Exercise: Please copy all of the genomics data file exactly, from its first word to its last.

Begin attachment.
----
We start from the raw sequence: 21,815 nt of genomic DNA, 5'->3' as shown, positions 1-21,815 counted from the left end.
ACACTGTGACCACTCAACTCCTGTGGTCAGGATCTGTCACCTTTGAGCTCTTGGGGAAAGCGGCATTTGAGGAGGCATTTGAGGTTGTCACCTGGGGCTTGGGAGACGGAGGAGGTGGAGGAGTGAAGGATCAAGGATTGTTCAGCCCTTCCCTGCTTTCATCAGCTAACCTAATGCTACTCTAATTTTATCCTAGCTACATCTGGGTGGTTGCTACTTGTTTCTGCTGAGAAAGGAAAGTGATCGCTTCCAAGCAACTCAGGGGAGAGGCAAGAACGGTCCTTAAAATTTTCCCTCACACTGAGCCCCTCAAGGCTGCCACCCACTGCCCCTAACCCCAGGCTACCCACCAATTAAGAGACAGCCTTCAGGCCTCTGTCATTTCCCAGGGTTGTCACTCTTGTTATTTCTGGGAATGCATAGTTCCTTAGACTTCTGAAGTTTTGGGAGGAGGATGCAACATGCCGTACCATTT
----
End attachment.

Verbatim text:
We start from the raw sequence: 21,815 nt of genomic DNA, 5'->3' as shown, positions 1-21,815 counted from the left end.
ACACTGTGACCACTCAACTCCTGTGGTCAGGATCTGTCACCTTTGAGCTCTTGGGGAAAGCGGCATTTGAGGAGGCATTTGAGGTTGTCACCTGGGGCTTGGGAGACGGAGGAGGTGGAGGAGTGAAGGATCAAGGATTGTTCAGCCCTTCCCTGCTTTCATCAGCTAACCTAATGCTACTCTAATTTTATCCTAGCTACATCTGGGTGGTTGCTACTTGTTTCTGCTGAGAAAGGAAAGTGATCGCTTCCAAGCAACTCAGGGGAGAGGCAAGAACGGTCCTTAAAATTTTCCCTCACACTGAGCCCCTCAAGGCTGCCACCCACTGCCCCTAACCCCAGGCTACCCACCAATTAAGAGACAGCCTTCAGGCCTCTGTCATTTCCCAGGGTTGTCACTCTTGTTATTTCTGGGAATGCATAGTTCCTTAGACTTCTGAAGTTTTGGGAGGAGGATGCAACATGCCGTACCATTT